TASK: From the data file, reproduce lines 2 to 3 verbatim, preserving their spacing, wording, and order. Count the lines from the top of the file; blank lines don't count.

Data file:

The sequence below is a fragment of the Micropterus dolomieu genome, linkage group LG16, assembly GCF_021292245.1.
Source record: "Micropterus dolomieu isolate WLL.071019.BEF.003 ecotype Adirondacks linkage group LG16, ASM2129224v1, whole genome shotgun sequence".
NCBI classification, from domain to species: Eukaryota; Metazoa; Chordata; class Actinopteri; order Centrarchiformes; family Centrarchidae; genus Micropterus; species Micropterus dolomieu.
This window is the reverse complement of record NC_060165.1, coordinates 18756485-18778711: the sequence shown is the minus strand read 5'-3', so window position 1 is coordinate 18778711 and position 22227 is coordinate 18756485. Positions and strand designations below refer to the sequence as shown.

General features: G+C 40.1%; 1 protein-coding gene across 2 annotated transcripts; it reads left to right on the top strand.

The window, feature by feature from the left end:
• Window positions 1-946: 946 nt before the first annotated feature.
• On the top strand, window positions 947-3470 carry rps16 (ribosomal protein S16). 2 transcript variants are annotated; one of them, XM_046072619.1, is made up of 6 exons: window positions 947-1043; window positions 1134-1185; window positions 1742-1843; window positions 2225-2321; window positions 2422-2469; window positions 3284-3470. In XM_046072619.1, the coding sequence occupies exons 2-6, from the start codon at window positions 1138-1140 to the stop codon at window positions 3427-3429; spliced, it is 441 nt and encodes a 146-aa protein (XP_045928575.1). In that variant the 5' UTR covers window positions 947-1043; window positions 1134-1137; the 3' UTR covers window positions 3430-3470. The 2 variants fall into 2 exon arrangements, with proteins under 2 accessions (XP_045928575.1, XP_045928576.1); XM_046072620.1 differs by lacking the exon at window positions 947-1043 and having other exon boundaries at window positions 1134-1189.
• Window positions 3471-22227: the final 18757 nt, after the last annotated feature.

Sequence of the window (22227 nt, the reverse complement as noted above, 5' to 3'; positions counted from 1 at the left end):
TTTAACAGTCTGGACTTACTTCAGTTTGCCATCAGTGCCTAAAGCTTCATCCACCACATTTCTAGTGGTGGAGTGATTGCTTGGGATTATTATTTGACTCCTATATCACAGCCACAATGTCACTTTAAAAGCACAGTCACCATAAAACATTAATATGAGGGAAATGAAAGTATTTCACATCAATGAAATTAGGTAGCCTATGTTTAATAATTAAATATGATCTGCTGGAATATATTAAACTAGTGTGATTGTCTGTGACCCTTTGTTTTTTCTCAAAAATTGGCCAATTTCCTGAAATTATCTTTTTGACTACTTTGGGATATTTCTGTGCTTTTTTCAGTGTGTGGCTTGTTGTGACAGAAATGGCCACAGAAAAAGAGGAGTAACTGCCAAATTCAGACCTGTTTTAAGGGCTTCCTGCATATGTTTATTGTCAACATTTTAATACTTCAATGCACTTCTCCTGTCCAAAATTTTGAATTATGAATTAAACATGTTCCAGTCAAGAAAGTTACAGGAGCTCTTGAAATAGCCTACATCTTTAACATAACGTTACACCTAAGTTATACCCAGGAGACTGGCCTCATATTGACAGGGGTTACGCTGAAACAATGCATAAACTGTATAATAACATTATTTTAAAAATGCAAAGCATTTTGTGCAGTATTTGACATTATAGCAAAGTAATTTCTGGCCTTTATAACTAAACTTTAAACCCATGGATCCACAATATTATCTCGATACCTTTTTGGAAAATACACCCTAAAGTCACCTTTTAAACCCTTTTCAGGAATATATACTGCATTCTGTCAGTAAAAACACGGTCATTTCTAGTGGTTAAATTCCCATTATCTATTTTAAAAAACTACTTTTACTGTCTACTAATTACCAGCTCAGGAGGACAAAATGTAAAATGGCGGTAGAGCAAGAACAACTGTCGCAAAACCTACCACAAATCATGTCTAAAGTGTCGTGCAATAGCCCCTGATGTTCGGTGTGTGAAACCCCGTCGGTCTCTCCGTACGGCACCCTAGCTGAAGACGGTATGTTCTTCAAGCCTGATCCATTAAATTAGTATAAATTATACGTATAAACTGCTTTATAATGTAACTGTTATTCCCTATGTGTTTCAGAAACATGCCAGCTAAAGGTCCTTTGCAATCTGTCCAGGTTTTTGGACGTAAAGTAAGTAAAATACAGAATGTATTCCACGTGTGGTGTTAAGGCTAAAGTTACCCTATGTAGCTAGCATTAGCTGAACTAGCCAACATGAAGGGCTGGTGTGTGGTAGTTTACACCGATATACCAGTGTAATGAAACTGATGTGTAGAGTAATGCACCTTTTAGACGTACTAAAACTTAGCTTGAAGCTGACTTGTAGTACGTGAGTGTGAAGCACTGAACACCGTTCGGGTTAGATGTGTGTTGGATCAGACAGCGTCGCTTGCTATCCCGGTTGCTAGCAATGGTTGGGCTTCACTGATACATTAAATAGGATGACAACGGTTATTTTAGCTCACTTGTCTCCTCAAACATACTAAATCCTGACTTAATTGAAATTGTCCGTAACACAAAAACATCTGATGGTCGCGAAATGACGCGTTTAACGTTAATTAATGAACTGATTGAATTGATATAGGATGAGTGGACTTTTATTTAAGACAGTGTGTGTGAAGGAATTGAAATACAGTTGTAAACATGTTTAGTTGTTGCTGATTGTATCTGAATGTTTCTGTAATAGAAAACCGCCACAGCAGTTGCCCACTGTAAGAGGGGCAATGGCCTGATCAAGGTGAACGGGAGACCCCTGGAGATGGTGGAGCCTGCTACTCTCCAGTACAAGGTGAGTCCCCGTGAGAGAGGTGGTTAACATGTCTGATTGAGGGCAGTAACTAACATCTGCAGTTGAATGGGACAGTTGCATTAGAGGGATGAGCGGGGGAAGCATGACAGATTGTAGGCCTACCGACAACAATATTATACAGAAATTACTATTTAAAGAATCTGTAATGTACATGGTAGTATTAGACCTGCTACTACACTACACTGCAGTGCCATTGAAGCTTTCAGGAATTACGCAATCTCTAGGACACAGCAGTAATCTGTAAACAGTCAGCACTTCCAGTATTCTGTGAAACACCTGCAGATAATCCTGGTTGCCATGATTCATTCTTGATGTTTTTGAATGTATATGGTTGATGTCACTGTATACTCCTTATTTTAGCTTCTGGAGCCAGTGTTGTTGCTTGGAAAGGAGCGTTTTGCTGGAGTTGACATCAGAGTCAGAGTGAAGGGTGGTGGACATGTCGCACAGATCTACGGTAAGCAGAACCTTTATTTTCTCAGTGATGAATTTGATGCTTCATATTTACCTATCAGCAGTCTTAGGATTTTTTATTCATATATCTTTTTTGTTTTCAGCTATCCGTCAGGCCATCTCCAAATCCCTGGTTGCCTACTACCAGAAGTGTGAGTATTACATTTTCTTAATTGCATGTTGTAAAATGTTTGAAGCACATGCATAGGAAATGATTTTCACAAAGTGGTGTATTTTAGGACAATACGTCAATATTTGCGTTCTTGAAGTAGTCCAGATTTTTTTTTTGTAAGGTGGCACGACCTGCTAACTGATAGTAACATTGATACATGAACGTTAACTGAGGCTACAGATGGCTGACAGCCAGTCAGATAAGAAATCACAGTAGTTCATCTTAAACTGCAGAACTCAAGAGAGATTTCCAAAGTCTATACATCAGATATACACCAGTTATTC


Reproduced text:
Source record: "Micropterus dolomieu isolate WLL.071019.BEF.003 ecotype Adirondacks linkage group LG16, ASM2129224v1, whole genome shotgun sequence".
NCBI classification, from domain to species: Eukaryota; Metazoa; Chordata; class Actinopteri; order Centrarchiformes; family Centrarchidae; genus Micropterus; species Micropterus dolomieu.